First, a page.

Sharafyan teaches painting at the Yerevan State Fine Art College, in addition to being an artist. He feels that he is helping to promote a civil democratic society by teaching his students not only how to paint, but also how to become free thinkers. In Sharafyan’s view, it is an artist’s job to comment on society and to make people think about the world they live in. He attempted to do so by creating images depicting the tragedy of the Armenian people during the Armenian Genocide.
In honour of the 100th Centennial of the Armenian Genocide, the artist created a series entitled “Closed Doors” to symbolise the personal tragedy of people who had to leave their own houses, their homeland and their personal story, which started beyond those doors but ended up nowhere.
4. Moko Khachatryan
Moko Khachatryan is most influenced by nature, which, she feels, has a lot of depth and energy. She used to create her works with acrylic paint but has recently moved to oils, as she felt that the former is unable to depict the energy of nature in its full vibrancy. Her ideal project would be to start on a canvas that never ends: she tells Art Radar that this would be her favourite piece.
Khachatryan uses art to depict the tragedy of being: fear, hope, pain, loneliness and self-protective illusions. The light from which life began is the main feature in her creations. Her father was a famous painter as well, whose life has been a positive example and inspiration for the artist. Khachatryan is represented by Gala Art Gallery.
5. Armenak Karapetjan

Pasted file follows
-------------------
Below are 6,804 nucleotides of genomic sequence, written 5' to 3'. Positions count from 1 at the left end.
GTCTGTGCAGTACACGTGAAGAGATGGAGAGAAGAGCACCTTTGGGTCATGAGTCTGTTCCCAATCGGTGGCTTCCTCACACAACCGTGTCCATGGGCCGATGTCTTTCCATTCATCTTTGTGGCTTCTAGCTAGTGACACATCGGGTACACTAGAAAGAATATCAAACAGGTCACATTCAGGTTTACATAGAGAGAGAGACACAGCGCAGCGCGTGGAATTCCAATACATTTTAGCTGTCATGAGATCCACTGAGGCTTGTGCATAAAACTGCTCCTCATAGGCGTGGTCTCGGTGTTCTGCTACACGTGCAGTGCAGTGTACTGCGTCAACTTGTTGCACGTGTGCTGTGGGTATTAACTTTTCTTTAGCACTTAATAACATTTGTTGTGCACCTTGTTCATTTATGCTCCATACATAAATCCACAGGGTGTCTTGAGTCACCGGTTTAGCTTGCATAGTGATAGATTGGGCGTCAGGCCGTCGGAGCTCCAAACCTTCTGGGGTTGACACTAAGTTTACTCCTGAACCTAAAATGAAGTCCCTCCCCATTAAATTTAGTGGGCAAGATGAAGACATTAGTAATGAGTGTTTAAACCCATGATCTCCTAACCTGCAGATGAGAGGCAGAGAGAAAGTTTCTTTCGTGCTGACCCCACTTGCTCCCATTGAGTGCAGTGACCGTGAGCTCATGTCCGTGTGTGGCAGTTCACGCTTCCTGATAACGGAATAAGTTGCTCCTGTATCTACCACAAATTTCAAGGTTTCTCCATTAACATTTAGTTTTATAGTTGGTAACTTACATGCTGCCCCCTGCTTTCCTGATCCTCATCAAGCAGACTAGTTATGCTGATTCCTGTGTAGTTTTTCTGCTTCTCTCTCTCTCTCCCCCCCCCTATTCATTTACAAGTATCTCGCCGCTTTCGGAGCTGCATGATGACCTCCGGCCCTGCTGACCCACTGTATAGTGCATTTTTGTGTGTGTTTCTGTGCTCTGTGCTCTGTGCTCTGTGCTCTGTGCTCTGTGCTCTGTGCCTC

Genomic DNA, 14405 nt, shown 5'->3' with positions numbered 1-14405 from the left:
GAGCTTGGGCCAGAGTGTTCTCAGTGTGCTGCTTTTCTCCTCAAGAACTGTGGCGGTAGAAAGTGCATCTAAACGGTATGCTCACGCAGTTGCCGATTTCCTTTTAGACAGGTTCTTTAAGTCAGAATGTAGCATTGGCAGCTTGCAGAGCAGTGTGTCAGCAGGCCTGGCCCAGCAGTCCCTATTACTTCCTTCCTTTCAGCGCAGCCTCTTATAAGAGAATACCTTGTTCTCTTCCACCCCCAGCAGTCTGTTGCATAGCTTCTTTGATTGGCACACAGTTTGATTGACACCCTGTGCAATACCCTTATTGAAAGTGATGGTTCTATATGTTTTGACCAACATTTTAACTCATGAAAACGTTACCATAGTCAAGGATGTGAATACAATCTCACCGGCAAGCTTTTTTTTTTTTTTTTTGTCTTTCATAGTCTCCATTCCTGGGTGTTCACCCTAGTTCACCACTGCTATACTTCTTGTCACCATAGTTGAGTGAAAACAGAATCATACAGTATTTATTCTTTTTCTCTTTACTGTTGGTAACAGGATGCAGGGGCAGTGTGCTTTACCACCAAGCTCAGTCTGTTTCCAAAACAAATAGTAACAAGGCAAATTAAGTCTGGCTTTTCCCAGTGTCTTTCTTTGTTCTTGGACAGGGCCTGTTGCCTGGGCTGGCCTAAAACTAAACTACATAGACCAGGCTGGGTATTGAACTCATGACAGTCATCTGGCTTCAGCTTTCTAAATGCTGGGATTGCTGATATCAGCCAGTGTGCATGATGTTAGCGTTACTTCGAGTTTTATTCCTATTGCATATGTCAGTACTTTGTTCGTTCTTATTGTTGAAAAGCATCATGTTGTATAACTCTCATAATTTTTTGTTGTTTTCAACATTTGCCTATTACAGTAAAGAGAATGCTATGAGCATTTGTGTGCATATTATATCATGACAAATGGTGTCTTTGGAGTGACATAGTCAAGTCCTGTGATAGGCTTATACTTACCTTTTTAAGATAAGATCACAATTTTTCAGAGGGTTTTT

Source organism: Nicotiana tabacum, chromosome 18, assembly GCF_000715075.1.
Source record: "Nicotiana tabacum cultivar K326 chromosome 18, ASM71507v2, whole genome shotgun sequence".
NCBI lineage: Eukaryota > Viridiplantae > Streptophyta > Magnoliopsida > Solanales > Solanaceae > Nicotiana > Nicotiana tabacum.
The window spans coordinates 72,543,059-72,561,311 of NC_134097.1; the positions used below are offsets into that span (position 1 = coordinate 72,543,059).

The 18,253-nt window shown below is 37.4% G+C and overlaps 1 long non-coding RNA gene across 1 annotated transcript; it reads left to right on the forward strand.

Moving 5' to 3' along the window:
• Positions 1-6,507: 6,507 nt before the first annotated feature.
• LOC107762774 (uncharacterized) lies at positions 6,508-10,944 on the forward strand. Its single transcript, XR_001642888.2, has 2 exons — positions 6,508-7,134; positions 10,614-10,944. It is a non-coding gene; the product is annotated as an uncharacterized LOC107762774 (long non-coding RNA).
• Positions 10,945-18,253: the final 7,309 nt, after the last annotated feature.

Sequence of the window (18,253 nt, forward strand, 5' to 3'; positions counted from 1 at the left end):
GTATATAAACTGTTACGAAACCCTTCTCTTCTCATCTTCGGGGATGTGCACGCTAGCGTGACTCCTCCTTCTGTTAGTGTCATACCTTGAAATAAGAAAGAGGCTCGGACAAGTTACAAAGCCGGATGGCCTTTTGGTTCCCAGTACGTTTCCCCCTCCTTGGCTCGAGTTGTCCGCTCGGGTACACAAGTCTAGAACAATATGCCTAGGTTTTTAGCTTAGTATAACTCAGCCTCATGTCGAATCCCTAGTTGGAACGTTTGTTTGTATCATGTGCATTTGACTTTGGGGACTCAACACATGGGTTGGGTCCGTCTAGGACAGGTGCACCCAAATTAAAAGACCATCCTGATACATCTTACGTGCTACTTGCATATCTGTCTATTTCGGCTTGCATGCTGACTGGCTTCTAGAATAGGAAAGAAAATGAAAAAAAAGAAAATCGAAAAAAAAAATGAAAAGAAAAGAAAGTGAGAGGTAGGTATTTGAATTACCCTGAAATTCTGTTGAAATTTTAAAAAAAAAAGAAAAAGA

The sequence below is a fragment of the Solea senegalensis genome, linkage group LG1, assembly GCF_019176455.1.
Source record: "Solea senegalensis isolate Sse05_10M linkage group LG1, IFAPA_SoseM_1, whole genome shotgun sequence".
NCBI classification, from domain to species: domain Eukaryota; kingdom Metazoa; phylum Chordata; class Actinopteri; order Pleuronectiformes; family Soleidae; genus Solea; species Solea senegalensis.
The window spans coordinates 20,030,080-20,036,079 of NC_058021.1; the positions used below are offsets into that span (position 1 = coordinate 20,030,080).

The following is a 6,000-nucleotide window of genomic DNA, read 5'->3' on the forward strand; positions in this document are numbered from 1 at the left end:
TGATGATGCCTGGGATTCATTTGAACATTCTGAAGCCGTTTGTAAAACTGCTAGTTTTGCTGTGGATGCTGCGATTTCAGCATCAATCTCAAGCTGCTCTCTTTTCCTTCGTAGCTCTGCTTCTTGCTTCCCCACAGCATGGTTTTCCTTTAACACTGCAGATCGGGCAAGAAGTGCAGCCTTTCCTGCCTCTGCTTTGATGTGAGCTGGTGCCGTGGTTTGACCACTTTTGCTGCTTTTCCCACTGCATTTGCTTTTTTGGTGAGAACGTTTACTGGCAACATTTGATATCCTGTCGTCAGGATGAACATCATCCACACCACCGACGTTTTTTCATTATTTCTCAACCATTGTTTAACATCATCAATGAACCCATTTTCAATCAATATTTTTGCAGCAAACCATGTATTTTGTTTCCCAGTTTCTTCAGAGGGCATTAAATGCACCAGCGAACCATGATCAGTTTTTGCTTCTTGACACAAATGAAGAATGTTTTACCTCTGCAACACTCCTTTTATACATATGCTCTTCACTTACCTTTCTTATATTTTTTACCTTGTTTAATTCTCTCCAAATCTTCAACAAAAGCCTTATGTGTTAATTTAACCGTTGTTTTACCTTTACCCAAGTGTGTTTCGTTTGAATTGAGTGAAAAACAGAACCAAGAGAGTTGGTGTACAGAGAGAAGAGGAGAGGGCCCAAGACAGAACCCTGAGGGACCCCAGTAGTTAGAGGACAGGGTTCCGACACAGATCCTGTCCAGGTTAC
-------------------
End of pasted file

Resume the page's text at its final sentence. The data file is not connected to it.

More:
Karapetjan has exhibited in the Czech Republic, Russia, Germany and Belgium. The main theme of his paintings is the relationship between family members – the experience of people as children and parents. His images are gentle in colour and shape, elegantly describing the love between family members as the life force at the centre of every person’s life.
His work The Musicians, Pomegranate and Mount Ararat was part of a special project dedicated to the 100th Centennial of the Armenian Genocide, for which fifteen modern Armenian artists were chosen to create oil paintings from moments of Hamlet Mejoumian’s life in the nineteen months before 24 April 2015 – the date of the 100th Centennial.
- 10 pavilions to see at the 56th Venice Biennale – May 2015 – Art Radar selects 10 national highlights from the Venice Biennale 2015
- 7 notable installations at the Sharjah Biennial 2015 – May 2015 – Art Radar highlights 7 notable installations at Sharjah Biennial 12, created by artists from Asia, Africa and the Middle East
- 4 Iraqi photographers to know – April 2015 – Art Radar profiles 4 Iraqi photographers that portray life in a country plagued by political instability
- Armory Focus 2015: Art from the Middle East, North Africa and the Mediterranean – in pictures – February 2015 – the curated Armory Focus 2015 brings together art from the Middle East, North Africa and the Mediterranean at this year’s Armory Show
- 100 years of Armenian genocide: Venice Biennale 2015 – February 2015 – international artists from the Armenian diaspora will mark the 100th anniversary of the Armenian Genocide in “Armenity”
Subscribe to Art Radar for more on art from Armenia